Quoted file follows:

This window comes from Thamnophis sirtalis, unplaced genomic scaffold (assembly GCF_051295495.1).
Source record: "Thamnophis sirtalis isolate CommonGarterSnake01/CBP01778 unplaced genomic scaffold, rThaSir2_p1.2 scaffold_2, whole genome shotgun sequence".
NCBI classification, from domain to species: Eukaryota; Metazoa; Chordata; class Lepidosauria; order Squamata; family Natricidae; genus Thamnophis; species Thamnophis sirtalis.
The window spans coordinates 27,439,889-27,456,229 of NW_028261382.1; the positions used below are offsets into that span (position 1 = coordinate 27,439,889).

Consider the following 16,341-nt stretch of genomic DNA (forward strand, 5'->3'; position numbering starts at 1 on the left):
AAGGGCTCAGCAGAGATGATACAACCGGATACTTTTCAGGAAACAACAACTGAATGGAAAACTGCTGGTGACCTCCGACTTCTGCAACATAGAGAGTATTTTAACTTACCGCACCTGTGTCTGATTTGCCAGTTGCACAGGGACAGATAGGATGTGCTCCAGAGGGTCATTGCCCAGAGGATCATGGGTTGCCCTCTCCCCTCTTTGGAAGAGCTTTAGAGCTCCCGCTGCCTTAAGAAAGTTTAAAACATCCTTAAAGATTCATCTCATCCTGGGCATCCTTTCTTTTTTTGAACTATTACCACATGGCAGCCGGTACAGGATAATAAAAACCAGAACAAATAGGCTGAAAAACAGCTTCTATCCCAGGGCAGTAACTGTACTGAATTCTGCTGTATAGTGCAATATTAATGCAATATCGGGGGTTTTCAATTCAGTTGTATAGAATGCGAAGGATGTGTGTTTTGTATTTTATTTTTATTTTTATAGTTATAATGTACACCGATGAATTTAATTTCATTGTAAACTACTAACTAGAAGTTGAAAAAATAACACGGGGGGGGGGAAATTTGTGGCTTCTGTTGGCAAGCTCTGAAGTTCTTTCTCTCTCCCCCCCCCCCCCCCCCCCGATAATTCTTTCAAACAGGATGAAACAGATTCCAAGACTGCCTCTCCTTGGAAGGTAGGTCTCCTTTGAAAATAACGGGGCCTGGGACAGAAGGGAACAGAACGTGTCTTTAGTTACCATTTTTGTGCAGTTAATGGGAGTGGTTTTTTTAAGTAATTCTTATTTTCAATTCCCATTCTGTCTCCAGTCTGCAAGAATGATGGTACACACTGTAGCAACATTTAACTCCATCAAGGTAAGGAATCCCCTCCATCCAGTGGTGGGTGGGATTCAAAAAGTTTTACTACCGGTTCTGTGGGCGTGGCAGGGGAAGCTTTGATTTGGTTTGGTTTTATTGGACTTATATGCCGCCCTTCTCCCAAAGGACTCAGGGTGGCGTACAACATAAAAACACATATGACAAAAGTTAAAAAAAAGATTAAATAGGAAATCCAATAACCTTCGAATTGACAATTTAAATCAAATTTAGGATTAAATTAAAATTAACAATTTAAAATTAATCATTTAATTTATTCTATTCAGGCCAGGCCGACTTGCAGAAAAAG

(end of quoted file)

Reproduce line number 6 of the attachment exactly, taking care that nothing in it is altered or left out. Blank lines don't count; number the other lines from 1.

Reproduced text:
AAGGGCTCAGCAGAGATGATACAACCGGATACTTTTCAGGAAACAACAACTGAATGGAAAACTGCTGGTGACCTCCGACTTCTGCAACATAGAGAGTATTTTAACTTACCGCACCTGTGTCTGATTTGCCAGTTGCACAGGGACAGATAGGATGTGCTCCAGAGGGTCATTGCCCAGAGGATCATGGGTTGCCCTCTCCCCTCTTTGGAAGAGCTTTAGAGCTCCCGCTGCCTTAAGAAAGTTTAAAACATCCTTAAAGATTCATCTCATCCTGGGCATCCTTTCTTTTTTTGAACTATTACCACATGGCAGCCGGTACAGGATAATAAAAACCAGAACAAATAGGCTGAAAAACAGCTTCTATCCCAGGGCAGTAACTGTACTGAATTCTGCTGTATAGTGCAATATTAATGCAATATCGGGGGTTTTCAATTCAGTTGTATAGAATGCGAAGGATGTGTGTTTTGTATTTTATTTTTATTTTTATAGTTATAATGTACACCGATGAATTTAATTTCATTGTAAACTACTAACTAGAAGTTGAAAAAATAACACGGGGGGGGGGAAATTTGTGGCTTCTGTTGGCAAGCTCTGAAGTTCTTTCTCTCTCCCCCCCCCCCCCCCCCCCGATAATTCTTTCAAACAGGATGAAACAGATTCCAAGACTGCCTCTCCTTGGAAGGTAGGTCTCCTTTGAAAATAACGGGGCCTGGGACAGAAGGGAACAGAACGTGTCTTTAGTTACCATTTTTGTGCAGTTAATGGGAGTGGTTTTTTTAAGTAATTCTTATTTTCAATTCCCATTCTGTCTCCAGTCTGCAAGAATGATGGTACACACTGTAGCAACATTTAACTCCATCAAGGTAAGGAATCCCCTCCATCCAGTGGTGGGTGGGATTCAAAAAGTTTTACTACCGGTTCTGTGGGCGTGGCAGGGGAAGCTTTGATTTGGTTTGGTTTTATTGGACTTATATGCCGCCCTTCTCCCAAAGGACTCAGGGTGGCGTACAACATAAAAACACATATGACAAAAGTTAAAAAAAAGATTAAATAGGAAATCCAATAACCTTCGAATTGACAATTTAAATCAAATTTAGGATTAAATTAAAATTAACAATTTAAAATTAATCATTTAATTTATTCTATTCAGGCCAGGCCGACTTGCAGAAAAAG